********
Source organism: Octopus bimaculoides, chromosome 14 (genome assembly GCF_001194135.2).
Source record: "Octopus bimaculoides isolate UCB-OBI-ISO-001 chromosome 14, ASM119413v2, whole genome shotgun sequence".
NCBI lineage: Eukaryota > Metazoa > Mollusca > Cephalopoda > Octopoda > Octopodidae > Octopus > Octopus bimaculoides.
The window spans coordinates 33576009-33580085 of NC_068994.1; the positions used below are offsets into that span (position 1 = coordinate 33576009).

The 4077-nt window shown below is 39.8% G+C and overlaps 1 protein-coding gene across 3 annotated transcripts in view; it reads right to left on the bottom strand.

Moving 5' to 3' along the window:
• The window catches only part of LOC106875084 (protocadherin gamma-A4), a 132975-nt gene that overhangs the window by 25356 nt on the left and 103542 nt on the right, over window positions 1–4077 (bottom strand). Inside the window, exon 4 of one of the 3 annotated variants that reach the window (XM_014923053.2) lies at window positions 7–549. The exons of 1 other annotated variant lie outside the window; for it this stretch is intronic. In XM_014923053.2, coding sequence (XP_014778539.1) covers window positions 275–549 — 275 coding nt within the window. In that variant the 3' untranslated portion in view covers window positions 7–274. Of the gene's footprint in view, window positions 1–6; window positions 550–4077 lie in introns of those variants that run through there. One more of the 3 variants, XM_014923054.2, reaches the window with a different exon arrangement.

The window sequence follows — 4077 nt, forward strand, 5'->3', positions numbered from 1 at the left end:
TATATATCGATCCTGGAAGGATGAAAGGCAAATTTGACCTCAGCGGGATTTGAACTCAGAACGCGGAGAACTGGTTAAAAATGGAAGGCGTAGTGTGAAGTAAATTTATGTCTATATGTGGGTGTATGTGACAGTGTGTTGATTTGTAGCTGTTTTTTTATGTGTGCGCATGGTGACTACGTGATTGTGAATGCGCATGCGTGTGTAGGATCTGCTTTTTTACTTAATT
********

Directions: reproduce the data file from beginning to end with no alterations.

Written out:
Source organism: Octopus bimaculoides, chromosome 14 (genome assembly GCF_001194135.2).
Source record: "Octopus bimaculoides isolate UCB-OBI-ISO-001 chromosome 14, ASM119413v2, whole genome shotgun sequence".
NCBI lineage: Eukaryota > Metazoa > Mollusca > Cephalopoda > Octopoda > Octopodidae > Octopus > Octopus bimaculoides.
The window spans coordinates 33576009-33580085 of NC_068994.1; the positions used below are offsets into that span (position 1 = coordinate 33576009).

The 4077-nt window shown below is 39.8% G+C and overlaps 1 protein-coding gene across 3 annotated transcripts in view; it reads right to left on the bottom strand.

Moving 5' to 3' along the window:
• The window catches only part of LOC106875084 (protocadherin gamma-A4), a 132975-nt gene that overhangs the window by 25356 nt on the left and 103542 nt on the right, over window positions 1–4077 (bottom strand). Inside the window, exon 4 of one of the 3 annotated variants that reach the window (XM_014923053.2) lies at window positions 7–549. The exons of 1 other annotated variant lie outside the window; for it this stretch is intronic. In XM_014923053.2, coding sequence (XP_014778539.1) covers window positions 275–549 — 275 coding nt within the window. In that variant the 3' untranslated portion in view covers window positions 7–274. Of the gene's footprint in view, window positions 1–6; window positions 550–4077 lie in introns of those variants that run through there. One more of the 3 variants, XM_014923054.2, reaches the window with a different exon arrangement.

The window sequence follows — 4077 nt, forward strand, 5'->3', positions numbered from 1 at the left end:
TATATATCGATCCTGGAAGGATGAAAGGCAAATTTGACCTCAGCGGGATTTGAACTCAGAACGCGGAGAACTGGTTAAAAATGGAAGGCGTAGTGTGAAGTAAATTTATGTCTATATGTGGGTGTATGTGACAGTGTGTTGATTTGTAGCTGTTTTTTTATGTGTGCGCATGGTGACTACGTGATTGTGAATGCGCATGCGTGTGTAGGATCTGCTTTTTTACTTAATT